Color me bad: The Get Smart coloring books

Three of the four Get Smart coloring books from 1965 and 1966.

Three of the four Get Smart coloring books from 1965 and 1966.

Coloring is all the rage at the moment – adult coloring that is. In that vein, and since I’m a bit swamped with all kinds of work and chores, the time is due for an entry on the Get Smart coloring books.

A colored in Agent 99 in her chauffeur's outfit from the pilot episode.

A colored in Agent 99 in her chauffeur’s outfit from the pilot episode.

Now referring to these collectibles in the plural, while technically accurate, isn’t exactly correct. Produced by Saalfield Artcraft, there were four Get Smart coloring books with publishing dates of 1965 and 1966. They each had different covers, but the guts on the inside were the same.

There was the yellow one — and the red one that looked like the yellow one except it was die cut along the top corner. There was also the blue one that didn’t look like either of the first two, but there was another red one that looked like the blue one.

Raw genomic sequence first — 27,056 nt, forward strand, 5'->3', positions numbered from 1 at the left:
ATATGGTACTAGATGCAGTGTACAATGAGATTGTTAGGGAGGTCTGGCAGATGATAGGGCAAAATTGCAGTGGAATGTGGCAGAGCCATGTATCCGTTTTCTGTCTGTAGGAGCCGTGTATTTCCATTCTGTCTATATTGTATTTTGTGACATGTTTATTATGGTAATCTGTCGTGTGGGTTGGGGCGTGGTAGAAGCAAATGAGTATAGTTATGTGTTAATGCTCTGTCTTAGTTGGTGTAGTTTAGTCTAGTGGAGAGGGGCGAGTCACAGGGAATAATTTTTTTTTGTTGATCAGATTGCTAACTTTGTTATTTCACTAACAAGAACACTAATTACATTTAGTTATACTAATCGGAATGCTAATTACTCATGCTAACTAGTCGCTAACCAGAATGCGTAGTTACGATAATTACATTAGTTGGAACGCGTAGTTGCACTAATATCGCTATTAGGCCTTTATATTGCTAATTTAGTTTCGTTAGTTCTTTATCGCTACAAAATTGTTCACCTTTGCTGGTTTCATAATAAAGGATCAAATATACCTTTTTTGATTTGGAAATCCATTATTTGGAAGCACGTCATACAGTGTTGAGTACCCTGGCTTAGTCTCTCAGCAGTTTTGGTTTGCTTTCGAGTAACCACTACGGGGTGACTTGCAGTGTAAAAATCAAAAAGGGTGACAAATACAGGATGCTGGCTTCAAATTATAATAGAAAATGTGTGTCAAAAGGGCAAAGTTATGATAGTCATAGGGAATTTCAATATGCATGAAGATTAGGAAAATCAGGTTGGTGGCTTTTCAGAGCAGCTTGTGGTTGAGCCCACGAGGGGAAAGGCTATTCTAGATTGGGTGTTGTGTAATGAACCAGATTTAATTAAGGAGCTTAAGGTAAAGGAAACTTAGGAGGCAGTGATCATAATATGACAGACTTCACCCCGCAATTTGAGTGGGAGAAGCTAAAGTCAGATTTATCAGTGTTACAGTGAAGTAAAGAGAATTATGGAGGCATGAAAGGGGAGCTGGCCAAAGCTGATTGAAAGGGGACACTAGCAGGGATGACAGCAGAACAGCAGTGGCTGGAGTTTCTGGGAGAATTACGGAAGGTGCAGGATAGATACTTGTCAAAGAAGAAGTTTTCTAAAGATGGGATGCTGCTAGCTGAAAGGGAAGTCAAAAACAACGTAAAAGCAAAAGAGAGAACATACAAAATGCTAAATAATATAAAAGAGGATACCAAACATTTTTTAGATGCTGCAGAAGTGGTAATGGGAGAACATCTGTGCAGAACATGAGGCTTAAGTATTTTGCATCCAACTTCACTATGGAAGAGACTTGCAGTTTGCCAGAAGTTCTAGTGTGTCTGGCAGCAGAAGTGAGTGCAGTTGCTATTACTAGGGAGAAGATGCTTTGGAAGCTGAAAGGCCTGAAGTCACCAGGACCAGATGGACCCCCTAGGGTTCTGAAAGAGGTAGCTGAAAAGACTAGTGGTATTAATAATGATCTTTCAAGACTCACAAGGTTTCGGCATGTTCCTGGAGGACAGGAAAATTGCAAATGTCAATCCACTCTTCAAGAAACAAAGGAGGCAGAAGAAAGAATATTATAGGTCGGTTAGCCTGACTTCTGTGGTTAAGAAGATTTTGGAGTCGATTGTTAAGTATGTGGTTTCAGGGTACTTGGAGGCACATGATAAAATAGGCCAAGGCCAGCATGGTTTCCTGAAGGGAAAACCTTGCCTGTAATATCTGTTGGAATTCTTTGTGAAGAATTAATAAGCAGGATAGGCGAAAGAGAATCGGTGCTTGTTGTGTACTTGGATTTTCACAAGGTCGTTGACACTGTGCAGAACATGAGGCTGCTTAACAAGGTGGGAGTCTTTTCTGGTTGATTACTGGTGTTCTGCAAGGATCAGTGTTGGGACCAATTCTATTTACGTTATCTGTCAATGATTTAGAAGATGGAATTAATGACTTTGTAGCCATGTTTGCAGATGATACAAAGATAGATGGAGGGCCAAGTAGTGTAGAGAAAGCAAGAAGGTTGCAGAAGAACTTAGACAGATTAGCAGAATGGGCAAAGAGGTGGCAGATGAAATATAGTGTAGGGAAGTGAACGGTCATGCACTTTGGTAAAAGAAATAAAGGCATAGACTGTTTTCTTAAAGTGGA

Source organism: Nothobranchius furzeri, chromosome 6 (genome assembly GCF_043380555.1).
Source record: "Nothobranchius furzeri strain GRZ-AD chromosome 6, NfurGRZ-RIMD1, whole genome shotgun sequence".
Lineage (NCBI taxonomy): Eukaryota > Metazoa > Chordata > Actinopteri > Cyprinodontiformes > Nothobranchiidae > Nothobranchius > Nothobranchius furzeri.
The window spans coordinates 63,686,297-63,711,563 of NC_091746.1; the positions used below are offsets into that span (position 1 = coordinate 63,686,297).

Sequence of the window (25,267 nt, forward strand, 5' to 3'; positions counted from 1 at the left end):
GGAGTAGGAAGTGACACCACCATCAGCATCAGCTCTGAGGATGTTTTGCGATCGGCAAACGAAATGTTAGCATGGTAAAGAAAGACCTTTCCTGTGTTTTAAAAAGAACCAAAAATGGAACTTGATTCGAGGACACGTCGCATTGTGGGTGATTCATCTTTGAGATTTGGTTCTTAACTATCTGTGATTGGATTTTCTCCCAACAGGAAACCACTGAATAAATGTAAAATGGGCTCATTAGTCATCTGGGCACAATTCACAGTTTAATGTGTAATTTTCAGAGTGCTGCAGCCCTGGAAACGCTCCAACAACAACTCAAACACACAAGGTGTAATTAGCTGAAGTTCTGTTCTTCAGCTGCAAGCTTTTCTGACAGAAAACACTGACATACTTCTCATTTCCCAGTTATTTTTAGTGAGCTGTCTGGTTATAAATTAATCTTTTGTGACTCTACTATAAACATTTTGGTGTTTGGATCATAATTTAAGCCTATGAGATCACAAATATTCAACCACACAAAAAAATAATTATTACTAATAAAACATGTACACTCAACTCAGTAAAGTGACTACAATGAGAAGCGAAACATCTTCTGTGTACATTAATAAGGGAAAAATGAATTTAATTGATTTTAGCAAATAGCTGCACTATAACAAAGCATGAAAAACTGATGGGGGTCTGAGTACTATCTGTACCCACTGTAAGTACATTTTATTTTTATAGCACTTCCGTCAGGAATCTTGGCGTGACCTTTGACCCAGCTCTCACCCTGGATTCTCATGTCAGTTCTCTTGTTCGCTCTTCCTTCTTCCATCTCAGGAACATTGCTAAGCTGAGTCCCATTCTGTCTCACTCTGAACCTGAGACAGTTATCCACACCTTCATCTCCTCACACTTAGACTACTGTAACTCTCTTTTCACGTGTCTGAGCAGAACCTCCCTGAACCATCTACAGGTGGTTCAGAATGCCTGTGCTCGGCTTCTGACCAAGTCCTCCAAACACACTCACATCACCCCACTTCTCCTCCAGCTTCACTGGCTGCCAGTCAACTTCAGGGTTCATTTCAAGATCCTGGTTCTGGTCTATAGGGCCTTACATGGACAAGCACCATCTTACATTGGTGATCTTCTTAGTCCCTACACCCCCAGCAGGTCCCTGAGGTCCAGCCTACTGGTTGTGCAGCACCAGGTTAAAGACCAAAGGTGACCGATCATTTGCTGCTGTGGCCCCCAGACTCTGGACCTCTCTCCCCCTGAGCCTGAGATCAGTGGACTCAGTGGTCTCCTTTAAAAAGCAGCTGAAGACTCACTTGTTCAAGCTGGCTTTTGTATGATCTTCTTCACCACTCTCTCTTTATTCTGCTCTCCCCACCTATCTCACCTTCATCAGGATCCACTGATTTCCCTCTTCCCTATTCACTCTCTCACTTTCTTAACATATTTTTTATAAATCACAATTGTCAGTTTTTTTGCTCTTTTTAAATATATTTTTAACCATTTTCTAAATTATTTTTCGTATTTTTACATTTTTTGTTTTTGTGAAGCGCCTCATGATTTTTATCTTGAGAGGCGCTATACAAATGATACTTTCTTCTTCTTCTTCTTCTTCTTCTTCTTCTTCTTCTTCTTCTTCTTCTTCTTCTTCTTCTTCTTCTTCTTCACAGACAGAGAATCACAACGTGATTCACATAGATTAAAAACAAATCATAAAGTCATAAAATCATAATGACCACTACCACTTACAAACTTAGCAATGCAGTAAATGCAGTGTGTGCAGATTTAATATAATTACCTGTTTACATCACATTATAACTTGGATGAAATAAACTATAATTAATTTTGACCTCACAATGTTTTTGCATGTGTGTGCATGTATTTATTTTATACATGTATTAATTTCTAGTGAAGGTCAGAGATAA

Are you confused? Good. The first yellow/red cover design is Max and Fang with the dog’s leash wrapped around him. The second blue/red cover design is a photo of Max and Fang tied to chairs.

Through some resourceful ebaying, I finally managed to score three of them. All have been colored in and that is typical when finding one of these.

The art was drawn by comic book artist Sam Burlockoff. Born in 1924, his comic book work spanned the 1940s into the 1950s, primarily as an inker. In addition to illustrating other Saalfield coloring books, he also did illustration work for encyclopedias. Among the syndicated comics he worked on in the 1960s were Flash Gordon and The Saint. Burlockoff passed away in 2007.

In terms of continuity, Max is drawn to look like Don Adams – a few of the pages are take-offs on Get Smart publicity photos. Agent 99 looks cute, yet she does not quite look like Barbara Feldon. The Chief is given a full head of hair and a mustache. He looks more like Chief Quimby from Inspector Gadget rather than Ed Platt.

As for Saalfield Artcraft, its parent, the Akron, Ohio-based Saalfield Publishing Company, was once one of the largest publishers children’s materials in the world. It began publishing children’s books in 1899. Under Saalfield Artcraft, it produced the likes of coloring books, paper dolls and puzzles. The company went defunct in 1976, however, Kent State purchased the company’s library and archives in 1977.